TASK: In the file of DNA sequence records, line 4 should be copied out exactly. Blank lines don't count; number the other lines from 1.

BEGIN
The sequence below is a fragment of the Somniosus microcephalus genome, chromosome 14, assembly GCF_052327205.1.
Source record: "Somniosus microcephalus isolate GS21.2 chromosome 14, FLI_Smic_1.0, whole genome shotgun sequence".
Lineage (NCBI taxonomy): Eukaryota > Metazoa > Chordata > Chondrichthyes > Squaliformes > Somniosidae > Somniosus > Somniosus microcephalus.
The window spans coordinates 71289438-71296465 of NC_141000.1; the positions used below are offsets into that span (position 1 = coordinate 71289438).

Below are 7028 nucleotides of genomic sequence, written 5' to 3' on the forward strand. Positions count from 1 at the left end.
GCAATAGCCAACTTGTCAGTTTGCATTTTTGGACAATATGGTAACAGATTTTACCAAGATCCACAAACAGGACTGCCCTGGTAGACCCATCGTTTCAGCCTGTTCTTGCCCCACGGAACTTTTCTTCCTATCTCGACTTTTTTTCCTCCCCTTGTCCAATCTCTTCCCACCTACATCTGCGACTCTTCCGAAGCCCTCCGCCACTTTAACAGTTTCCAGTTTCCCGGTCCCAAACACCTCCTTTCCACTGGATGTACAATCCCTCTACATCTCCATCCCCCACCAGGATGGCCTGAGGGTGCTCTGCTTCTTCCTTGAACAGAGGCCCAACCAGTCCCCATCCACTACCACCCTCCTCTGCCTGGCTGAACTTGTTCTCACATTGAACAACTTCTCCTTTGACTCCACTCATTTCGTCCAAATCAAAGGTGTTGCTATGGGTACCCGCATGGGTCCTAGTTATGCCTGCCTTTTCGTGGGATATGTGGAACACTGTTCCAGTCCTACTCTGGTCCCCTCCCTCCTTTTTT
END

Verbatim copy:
The window spans coordinates 71289438-71296465 of NC_141000.1; the positions used below are offsets into that span (position 1 = coordinate 71289438).